I was not impressed. I'm a fan of comic books, so it's annoying that there's little way I can phrase my following thought without seemingly coming down on comic books, but within the first ten minutes of the film, I kept thinking to myself, "This is just so much more comic-booky than the other two, in a bad way." By that, I think I mean that where I felt the first two films tried not only to be good superhero/comic book movies, but also good movie movies, this one was just going for comic book film success. The script seemed nowhere near as strong as did the ones for the first two movies. Every plot point was so driven by the writer, it was as if I could sense that, well, "it's time for a plot point, so here comes the incredibly ridiculous coincidence."
I acknowledge the fact that a lot of what happened in the film, well, some of it at least, occurred as it did in comic books. Coincidences are comic books. Things don't really happen to normal people in comic books. By that, I mean that once a normal person becomes a super person for whatever reason, every other cosmic event or random happening seems to happen to him or her only. And that's ok. But in Spider-Man 3, everything just seemed too easy.
I remember writing a scene for my own comic book movie where the love interest of the protagonist is kidnapped by a villain, without the villain's knowledge that she had anything to do with the hero. In fact, the hero's rescuing her was the impetus for the relationship. I got a note form a classmate (and fellow Leaguer) that he could see that coming from a mile away. While the teacher agreed it was somewhat predictable, he conceded that I had done my job well, and that it didn't read as though I had twisted fate within my script to create an impossible situation for the benefit of my plot.
But in Spider-Man 3, that's exactly how I felt. A few times. If I had brought that script into class, my teacher would have smacked me across the face with it. Everything was so driven by the writers that nothing seemed to flow naturally from the story. That was my biggest problem with the film.
But not my only one. Problem 2) the crying. So much crying. I don't know why Spider-Man didn't just cry on Sandman to kill him, it would have been more effective than anything else he was doing. Everyone was crying in the movie. Peter. MJ. Harry sort of. Aunt May. Uncle Ben (in flashback). The Sandman... somehow. Gwen Stacey. A bunch of extras. The usher in the theater, because apparently in Spider-Man world, crying is contagious.
Problem 3) Venom... er, the lack of Venom. Venom, who I understand to be Spider-Man's foil and arch-nemesis, the anti-Spider-Man, was barely in the film. He was introduced just to be defeated about ten minutes later. He was like Bane in Batman and Robin, completely under used and kind of dumb looking, a great villain turned into a temporary, fleeting threat. Way to go, Marvel.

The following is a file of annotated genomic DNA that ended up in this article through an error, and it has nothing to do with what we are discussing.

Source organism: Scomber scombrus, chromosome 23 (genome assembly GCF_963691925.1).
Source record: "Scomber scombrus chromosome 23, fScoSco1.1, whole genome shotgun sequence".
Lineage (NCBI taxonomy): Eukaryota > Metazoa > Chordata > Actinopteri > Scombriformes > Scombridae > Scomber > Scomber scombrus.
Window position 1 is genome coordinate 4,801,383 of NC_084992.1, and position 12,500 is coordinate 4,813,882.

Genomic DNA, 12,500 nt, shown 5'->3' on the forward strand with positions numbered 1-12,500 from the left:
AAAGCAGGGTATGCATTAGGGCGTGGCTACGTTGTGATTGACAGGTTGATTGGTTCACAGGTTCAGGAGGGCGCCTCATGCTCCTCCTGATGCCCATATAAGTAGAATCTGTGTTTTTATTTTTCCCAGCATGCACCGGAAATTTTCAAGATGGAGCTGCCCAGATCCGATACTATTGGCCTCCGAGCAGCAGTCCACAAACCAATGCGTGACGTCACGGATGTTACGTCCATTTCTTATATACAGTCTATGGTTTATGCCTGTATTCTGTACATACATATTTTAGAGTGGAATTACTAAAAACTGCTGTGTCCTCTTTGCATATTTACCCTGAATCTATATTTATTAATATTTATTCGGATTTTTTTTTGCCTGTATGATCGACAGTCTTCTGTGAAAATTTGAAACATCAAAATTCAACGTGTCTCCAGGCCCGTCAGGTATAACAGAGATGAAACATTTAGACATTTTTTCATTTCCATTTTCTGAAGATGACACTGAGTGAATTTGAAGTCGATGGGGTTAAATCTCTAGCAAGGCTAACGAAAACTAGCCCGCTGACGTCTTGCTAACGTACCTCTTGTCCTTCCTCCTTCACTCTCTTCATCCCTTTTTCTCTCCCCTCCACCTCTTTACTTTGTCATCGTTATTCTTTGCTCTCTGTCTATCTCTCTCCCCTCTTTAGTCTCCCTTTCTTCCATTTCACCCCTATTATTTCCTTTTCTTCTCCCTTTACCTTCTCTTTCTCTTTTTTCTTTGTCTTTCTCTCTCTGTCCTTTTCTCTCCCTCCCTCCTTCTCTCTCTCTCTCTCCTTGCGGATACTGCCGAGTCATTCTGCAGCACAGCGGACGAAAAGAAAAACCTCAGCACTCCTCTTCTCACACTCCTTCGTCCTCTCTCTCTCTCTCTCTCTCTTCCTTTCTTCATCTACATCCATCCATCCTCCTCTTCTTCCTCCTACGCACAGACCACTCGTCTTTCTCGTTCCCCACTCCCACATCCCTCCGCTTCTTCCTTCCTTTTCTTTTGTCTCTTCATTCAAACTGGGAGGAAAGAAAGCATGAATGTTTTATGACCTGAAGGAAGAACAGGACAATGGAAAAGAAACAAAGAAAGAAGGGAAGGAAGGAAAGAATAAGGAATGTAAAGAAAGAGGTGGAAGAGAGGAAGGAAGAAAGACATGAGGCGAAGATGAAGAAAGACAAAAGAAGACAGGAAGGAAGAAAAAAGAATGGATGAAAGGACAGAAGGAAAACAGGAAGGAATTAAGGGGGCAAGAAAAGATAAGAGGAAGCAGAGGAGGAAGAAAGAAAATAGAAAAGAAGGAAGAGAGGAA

Problem 4) -and this is where you might want to skip if you're concerned about spoilers- The Sandman/Uncle Ben stuff. Sandman was cool, but he was completely gratuitous. Unnecessary. The only reason Sandman was in there was so that there could be a double team fight at the end, which could have been done any number of ways sans Sandman, albeit not as a two-on-two brawl. Sandman looked cool, but there was no way, in the film, that Spider-Man was going to be able to beat him, and his presence added about a half hour of useless plot. What irked me the most was how, because of Sandman and the need to tie him personally to Peter, the filmmakers decided to change Uncle Ben's death to put it on Sandman's hands. (Um... remember those really coincidental coincidences I was talking about?) So most of Sandman's screen time was dedicated to rewriting how Uncle Ben died, which we didn't need. If they still wanted to make a 2 and a half hour movie, Avi Arad and co. should have cut Sandman and decided to focus more on Venom, who was almost lost in the picture.
Problem 5) Emo Peter. Um... yeah. I wonder if we'll get an Emo Spider-Man action figure that cries when you squeeze it. Or at least dances really badly.
Bruce Campbell was good in the film, but that's because, well, when is he not? But other than him, I was actually pretty disappointed. Marvel seems to have a habit of making lukewarm first installments of a trilogy, nailing the second completely, and just crapping out on the third. That's how the X-Men films went. That's how many people feel about the Blade series. That's certainly what happened in Spider-Man's case. And, if trailers for the second Fantastic Four are any indication, that's how that trilogy is going, as well. (Of course, with FF, there's been no real talk about the third yet, but the first wasn't great, and the second looks better, so we'll see.) I really wish that someone had stepped in and done something about Spider-Man 3. But, then again, when you're guaranteed to make almost 150 million your first weekend, if not more (just a ballpark figure I threw out) why even bother trying? So, yeah, I'm glad I eagerly waited for that one.
Oh, and P.S. In response to LoKor's post about the absence of any word about Venom in the NY Times review, I think I know why that was. He was barely in the film.